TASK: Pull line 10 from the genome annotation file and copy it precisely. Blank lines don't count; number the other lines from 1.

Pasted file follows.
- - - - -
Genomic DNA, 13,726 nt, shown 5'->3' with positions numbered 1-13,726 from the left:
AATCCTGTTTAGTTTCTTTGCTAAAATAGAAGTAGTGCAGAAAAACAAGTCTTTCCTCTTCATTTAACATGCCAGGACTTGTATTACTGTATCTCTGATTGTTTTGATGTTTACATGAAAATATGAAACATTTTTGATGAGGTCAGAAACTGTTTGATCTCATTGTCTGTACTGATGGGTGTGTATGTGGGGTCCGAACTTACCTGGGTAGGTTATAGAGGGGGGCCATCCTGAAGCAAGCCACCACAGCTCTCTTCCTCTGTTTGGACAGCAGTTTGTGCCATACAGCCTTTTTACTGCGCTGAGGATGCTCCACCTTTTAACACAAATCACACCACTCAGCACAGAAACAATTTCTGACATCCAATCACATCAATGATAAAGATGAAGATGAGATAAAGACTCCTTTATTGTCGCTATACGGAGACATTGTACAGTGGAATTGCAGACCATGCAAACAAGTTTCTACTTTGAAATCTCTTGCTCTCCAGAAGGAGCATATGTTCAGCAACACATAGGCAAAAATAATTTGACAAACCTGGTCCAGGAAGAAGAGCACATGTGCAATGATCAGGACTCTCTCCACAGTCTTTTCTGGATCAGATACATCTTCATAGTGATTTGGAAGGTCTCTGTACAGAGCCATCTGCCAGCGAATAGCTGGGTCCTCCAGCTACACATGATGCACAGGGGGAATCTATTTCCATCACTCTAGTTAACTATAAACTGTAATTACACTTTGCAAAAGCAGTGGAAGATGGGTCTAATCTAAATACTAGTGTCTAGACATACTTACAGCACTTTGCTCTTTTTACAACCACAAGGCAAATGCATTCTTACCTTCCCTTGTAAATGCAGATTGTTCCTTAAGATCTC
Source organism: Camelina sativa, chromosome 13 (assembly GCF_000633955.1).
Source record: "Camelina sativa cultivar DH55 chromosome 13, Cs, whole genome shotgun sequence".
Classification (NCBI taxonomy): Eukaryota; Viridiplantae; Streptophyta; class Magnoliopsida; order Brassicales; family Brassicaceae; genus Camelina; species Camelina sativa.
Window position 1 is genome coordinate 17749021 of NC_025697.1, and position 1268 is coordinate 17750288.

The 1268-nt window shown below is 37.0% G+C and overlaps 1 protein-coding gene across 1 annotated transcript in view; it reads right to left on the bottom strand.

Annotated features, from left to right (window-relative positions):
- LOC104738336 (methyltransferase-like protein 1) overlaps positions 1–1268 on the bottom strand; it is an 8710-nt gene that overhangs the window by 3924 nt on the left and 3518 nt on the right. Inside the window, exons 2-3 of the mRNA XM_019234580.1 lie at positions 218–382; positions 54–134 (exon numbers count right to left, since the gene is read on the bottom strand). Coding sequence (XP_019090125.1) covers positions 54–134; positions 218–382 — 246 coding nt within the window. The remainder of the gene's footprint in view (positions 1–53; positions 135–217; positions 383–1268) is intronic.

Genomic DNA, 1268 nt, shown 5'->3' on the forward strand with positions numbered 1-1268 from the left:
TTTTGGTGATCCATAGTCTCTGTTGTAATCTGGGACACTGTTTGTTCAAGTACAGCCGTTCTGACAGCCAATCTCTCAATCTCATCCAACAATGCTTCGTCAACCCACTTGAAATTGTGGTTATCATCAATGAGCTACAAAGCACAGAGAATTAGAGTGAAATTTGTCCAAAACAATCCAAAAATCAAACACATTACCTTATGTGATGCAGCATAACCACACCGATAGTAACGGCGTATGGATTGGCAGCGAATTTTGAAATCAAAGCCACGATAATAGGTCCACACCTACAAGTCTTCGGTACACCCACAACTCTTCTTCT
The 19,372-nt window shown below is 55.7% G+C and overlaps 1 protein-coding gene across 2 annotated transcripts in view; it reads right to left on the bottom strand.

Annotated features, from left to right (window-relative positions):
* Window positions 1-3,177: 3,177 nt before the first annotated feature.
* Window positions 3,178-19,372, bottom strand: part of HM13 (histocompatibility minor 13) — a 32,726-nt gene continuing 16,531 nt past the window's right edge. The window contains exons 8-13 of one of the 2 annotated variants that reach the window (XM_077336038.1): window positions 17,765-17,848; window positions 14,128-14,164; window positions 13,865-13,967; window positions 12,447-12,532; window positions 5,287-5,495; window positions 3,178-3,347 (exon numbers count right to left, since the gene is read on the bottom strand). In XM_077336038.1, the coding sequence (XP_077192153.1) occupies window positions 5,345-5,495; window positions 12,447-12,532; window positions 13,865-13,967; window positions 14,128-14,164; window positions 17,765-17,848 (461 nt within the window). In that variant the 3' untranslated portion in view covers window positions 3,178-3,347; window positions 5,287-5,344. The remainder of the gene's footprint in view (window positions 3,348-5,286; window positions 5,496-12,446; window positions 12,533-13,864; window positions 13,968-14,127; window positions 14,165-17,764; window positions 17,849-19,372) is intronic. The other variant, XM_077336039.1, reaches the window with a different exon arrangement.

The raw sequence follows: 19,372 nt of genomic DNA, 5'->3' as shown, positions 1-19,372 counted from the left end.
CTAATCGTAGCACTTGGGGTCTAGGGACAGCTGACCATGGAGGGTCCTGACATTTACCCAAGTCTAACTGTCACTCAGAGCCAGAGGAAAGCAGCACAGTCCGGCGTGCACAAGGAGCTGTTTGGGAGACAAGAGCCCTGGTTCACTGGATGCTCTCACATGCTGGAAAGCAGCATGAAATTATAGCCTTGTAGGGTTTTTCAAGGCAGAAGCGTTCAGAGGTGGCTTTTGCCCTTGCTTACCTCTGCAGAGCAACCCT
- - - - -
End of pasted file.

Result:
Genomic DNA, 1268 nt, shown 5'->3' on the forward strand with positions numbered 1-1268 from the left: